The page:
Writing in the U.K.’s Daily Telegraph, Harvard History Professor Niall Ferguson analyzes the Yanks’ ’08 race for the Presidency. He breaks down some of Giuliani’s deficiencies before moving on to this somewhat astounding paragraph about Romney:
No wonder Mitt Romney’s Mormon faith suddenly seems like less of a handicap. Although technically entitled to practise polygamy, Romney is (as he likes to repeat) the only Republican contender who has had only one wife. Giuliani’s children are so sick of his father’s antics that they are unlikely to vote for him. By contrast, Romney’s progeny resemble the Osmonds: handsome, wholesome, and 100 per cent devoted to Dad.
The Romney-as-possible-polygamist meme is making the rounds lately. Moving from middlebrow, above, to very lowbrow, one finds the comments of much-derided, but much-viewed talk show regular Elisabeth Hasselbeck of ABC’s The View. In the video seen here, Hasselbeck apparently (can one ever know for sure what’s being said by anyone above all the cross-cackling on this show?) speculates that there’s a danger in electing Romney because of the chance he may end up having a few more wives than we presently know about.
It’s never any fun to debunk myths that have been thoroughly debunked countless times, but when the myth keeps popping up, you have to figure that the horse is not quite dead yet. So let’s beat it some more.
The Church of Jesus Christ of Latter-day Saints officially discontinued polygamy in 1890. It is true that some church members continued to enter polygamous marriages in secret, particularly those who had settled territories outside of the United States, in Mexico and Canada. This practice ended in the early 1900’s, mostly by the 1920’s. Since that time, the LDS Church has never condoned nor encouraged plural marriage. In fact, since at least the 1930’s, the Church has taken a strong stance against those who would resurrect this practice, excommunicating all who do so.
The Church’s President, Gordon B. Hinckley explains the modern Church’s view of polygamy as follows:
“This Church has nothing whatever to do with those practicing polygamy. They are not members of this Church. . . . If any of our members are found to be practicing plural marriage, they are excommunicated, the most serious penalty the Church can impose. Not only are those so involved in direct violation of the civil law, they are in violation of the law of this Church.”
The topic of polygamy is receiving added exposure of late partially because of the ongoing trial of Warren Jeffs, the leader of a polygamous sect based in a few isolated rural towns along the Utah-Arizona border, with one outlying branch in Texas. While Jeffs and his sect trace their theological origins back to Joseph Smith, the schism between their group and the larger, mainstream LDS Church dates back to 1935, when the group was excommunicated from the church for refusing to sign declarations repudiating polygamy. To give a small sense of the contrast between these groups, the LDS Church claims above 12 million members, where Jeffs’ sect, called the Fundamentalist Church of Jesus Christ of Latter-day Saints, numbers between 6 to 10 thousand.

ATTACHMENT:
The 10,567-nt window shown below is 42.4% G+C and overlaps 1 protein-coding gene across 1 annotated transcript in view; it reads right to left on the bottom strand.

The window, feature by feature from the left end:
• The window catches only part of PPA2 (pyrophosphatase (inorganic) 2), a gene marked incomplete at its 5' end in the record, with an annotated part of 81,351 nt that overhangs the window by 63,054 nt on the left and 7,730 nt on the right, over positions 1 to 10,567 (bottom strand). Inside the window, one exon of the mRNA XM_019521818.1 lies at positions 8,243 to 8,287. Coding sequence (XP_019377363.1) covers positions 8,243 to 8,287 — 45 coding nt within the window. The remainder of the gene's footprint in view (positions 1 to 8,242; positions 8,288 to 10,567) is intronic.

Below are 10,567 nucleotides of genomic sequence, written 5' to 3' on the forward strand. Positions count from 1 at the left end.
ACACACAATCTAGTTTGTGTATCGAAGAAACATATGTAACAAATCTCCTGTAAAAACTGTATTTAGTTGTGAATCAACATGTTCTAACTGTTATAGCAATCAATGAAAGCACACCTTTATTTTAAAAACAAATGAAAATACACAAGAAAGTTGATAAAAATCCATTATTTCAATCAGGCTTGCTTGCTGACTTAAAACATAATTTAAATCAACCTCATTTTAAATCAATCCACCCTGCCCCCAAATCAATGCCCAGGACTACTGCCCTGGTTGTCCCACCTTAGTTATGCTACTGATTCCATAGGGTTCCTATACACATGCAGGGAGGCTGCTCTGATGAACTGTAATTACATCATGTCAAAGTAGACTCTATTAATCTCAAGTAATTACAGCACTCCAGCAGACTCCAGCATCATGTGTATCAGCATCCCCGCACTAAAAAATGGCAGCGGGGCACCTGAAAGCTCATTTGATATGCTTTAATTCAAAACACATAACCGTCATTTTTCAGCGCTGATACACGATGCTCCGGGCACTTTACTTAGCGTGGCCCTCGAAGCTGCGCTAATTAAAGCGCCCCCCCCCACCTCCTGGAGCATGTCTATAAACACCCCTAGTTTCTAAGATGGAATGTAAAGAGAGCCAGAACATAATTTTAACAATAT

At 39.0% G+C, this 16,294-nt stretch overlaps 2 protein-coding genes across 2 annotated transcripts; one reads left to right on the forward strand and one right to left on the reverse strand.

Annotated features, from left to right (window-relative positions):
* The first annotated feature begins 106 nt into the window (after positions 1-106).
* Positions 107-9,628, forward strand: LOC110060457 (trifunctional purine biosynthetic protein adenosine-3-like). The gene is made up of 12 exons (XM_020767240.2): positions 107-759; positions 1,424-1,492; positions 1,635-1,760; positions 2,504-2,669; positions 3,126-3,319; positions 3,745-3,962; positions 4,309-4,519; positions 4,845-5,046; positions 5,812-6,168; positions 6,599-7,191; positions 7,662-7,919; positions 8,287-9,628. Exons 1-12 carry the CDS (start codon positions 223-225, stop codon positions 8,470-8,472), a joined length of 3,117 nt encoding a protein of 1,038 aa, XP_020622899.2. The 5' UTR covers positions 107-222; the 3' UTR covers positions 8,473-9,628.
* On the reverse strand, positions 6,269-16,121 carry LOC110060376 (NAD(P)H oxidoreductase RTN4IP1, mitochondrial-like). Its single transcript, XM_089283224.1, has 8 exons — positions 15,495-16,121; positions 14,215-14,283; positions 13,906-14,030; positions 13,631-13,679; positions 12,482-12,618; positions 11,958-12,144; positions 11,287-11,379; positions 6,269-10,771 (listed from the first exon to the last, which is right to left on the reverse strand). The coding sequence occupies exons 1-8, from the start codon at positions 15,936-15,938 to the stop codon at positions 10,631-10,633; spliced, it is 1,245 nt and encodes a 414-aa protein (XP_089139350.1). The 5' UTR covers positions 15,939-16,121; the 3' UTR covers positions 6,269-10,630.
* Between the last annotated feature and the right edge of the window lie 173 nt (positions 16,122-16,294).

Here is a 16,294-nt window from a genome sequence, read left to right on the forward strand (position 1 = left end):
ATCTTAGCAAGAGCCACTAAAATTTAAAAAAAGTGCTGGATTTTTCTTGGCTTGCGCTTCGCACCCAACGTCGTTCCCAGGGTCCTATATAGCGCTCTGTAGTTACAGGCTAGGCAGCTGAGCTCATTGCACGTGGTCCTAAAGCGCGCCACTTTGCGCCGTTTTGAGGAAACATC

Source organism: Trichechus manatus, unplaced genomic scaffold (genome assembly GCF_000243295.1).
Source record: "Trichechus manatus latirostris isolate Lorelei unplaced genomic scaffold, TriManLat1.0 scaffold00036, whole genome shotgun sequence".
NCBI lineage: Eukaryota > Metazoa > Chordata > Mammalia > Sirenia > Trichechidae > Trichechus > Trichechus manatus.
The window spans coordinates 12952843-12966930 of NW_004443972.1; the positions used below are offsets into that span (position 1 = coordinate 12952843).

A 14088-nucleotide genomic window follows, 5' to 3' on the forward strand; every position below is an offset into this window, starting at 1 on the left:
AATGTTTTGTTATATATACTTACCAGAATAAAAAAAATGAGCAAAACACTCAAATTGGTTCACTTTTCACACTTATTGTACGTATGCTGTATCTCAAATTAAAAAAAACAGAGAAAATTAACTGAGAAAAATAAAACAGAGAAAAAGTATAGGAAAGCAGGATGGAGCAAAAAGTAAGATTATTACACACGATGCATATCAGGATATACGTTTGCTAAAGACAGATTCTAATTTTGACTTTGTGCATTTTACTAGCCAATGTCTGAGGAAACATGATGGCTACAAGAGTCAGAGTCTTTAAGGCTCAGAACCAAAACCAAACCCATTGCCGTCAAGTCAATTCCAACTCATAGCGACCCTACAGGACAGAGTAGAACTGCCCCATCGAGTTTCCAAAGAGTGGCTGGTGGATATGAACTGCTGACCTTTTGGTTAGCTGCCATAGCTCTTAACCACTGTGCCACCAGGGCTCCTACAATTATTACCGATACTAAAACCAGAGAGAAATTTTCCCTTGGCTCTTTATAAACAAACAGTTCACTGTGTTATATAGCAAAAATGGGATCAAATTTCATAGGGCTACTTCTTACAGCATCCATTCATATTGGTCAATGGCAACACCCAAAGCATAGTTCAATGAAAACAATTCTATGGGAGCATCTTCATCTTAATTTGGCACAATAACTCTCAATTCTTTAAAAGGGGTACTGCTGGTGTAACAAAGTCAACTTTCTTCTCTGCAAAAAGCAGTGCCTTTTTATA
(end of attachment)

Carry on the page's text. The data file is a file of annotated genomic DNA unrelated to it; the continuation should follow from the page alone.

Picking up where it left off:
Warren Jeffs is on trial for being an accomplice to rape due to his role in pressuring a 14 year old girl to marry a man in his group. Mormons view the activities of Jeffs and his ilk as reprehensible and depraved. Polygamy as it is practiced in these outlying communities is often associated with forcible marriage, abuse, and the marginalization of young men who threaten to compete with group elders for young brides. None of these elements bears any similarity to the polygamy practiced by the early Utah Mormons 130 years ago.
Regardless, the LDS Church has long ago abandoned the practice and moved on. By definition, there is no such thing as a polygamous Mormon, as anyone found to be a polygamist is summarily booted from the Church. Anticipating the publicity surrounding the Jeffs trial, the LDS Church released this statement on September 7th, clarifying the huge chasm between the modern church and its tiny, backwards, distantly related cousin. (And who doesn’t have a cousin they’d like a little distance from?). The major point of the release is to remind everyone that no polygamist can be properly called a Mormon.
All of which leads back to the question that heads this post: Any chance Mitt Romney might be hiding an extra wife or two behind all those nice-looking sons? Truly, this is an outlandish inquiry. We might just as well ask whether Mike Huckabee or any of the other Southern candidates could perhaps own a slave or two that we don’t know about. Mitt Romney is an undeniably modern man, mainstream in every way, unless you count his Mormonism as keeping him from being “mainstream.” But if you want to view him based solely on his religion, you’ll reach the same conclusion: no faithful member of the LDS Church is a polygamist, ergo, Mitt Romney- famously devoted to his church, has only one wife. So no, Mitt Romney is not a polygamist, and he’s not “technically entitled” to be one. Anyone who suggests otherwise is either ignorant or a bigot.
If Romney wasn’t emphatic enough when telling 60 Minutes’ Mike Wallace that he “can’t imagine anything more awful,” there may be nothing he can do to persuade you. But if that’s the case, you are probably a regular host on The View, so the ability to be persuaded by facts and reason may not really be your thing.
UPDATE: To his great credit, Professor Ferguson has admitted his error and apologized for it, via private email. No word yet from The View’s Crack fact-checking-and-truth-in-broadcasting unit.